The wise advice seems to be: Choose only as much machine as you need. Typically, the largest pusher used with a skid steer would be around 12 ft in width, with 8-ft and 10-ft options being the most popular. To handle a 10-ft pusher you want a machine with at least 1,700-lbs rated operating capacity. In many cases, wheels beat tracks for snow removal. While nothing gives perfect traction in snow, wheels seem to offer more grip than tracks (especially if you switch to winter tires), and they do more to prevent sideways sliding of the machine. Now, assuming you have the machine all ready to go, what should you bear in mind when using your skid steer and box plow combination?

    It’s easy to carry a box plow back on the heels without realizing it. This causes the shoe to wear down excessively on the back portion. Carrying the box tipped forward on the toes of the shoe will create the same issue with uneven wear, as well as allowing snow to escape the box. To avoid this you need to make sure that the box is level before you start your plowing run, and then don’t touch the roll lever until the end of the pass. Some modern box plows have floating or self-leveling shoes, which take away a lot of the need for watching the level of the box.

    As a general rule of thumb, you should only apply a small amount of down pressure, if any. Pressing the plow into the ground with too much force will cause premature wearing of shoes and cutting edges. It can also cause the wheels of the machine to lift off the ground slightly, reducing traction. Choosing a box plow equipped with a steel trip edge will reduce the need to apply down force because a spring-loaded steel blade will slice through even hard-packed snow. Rubber blades work well with fresh or slushy snow.

    Some operators recommend having the arms of the skid steer in float mode while plowing. This allows the box to follow the ups and downs in the level of the pavement. On the downside you may feel you lack a certain amount of control with the arms in float. On the plus side, floating the arms will make the job easier in that you don’t have to continually adjust the position of the box to maintain even contact with the ground. If you choose not to use float mode, you will need to make small adjustments on the fly to maintain even pressure as the gradient of the ground changes.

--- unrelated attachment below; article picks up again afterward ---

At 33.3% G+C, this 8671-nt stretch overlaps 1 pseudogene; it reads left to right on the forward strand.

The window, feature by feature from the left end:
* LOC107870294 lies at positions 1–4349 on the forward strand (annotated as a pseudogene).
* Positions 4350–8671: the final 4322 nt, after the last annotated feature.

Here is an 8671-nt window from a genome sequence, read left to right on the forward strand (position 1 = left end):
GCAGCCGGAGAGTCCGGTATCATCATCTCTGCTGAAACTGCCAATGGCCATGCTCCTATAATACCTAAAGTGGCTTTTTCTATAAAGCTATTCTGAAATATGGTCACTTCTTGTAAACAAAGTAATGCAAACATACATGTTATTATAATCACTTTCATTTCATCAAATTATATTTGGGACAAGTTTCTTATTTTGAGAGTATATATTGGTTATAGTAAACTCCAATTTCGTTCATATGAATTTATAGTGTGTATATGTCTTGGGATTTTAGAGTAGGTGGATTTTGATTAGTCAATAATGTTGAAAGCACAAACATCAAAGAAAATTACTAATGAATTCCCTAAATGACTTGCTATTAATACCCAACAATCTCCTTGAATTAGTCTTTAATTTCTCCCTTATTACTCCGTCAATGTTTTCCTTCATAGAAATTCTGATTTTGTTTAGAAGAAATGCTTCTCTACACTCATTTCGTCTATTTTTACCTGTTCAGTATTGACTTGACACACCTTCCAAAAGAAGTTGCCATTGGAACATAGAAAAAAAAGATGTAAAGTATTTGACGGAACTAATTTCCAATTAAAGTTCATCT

15. Citytow

    Citytow Senior Member
    from phila
    Messages: 548

    Some operators recommend having the arms of the skid steer in float mode while plowing. This allows the box to follow the ups and downs in the level of the pavement. On the downside you may feel you lack a certain amount of control with the arms in float. On the plus side, floating the arms will make the job easier in that you don’t have to continually adjust the position of the box to maintain even contact with the ground. If you choose not to use float mode, you will need to make small adjustments on the fly to maintain even pressure as the gradient of the ground changes.
     
  16. Citytow

    Citytow Senior Member
    from phila
    Messages: 548

    Some operators recommend having the arms of the skid steer in float mode while plowing. This allows the box to follow the ups and downs in the level of the pavement. On the downside you may feel you lack a certain amount of control with the arms in float. On the plus side, floating the arms will make the job easier in that you don’t have to continually adjust the position of the box to maintain even contact with the ground. If you choose not to use float mode, you will need to make small adjustments on the fly to maintain even pressure as the gradient of the ground changes.
     
  17. Citytow

    Citytow Senior Member
    from phila
    Messages: 548





    KNOW IT ALL .......................:laughing::laughing:
    If you choose not to use float mode, you will need to make small adjustments on the fly to maintain even pressure as the gradient of the ground changes.
     
  18. Citytow

    Citytow Senior Member
    from phila
    Messages: 548


    On the plus side, floating the arms will make the job easier in that you don’t have to continually adjust the position of the box to maintain even contact with the ground.
     
  19. Citytow

    Citytow Senior Member
    from phila
    Messages: 548

    yep , wow . pop pop was wrong ....again
    back of the bus
     
  20. Defcon 5

    Defcon 5 PlowSite.com Addict
    Messages: 1,668

    I guess the key word is some operators.........Run pushers for many years.....I don't use float.....Citytow...before you fire back and call me an idiot...The key words here are .....I don't use float......You can do whatever pleases you....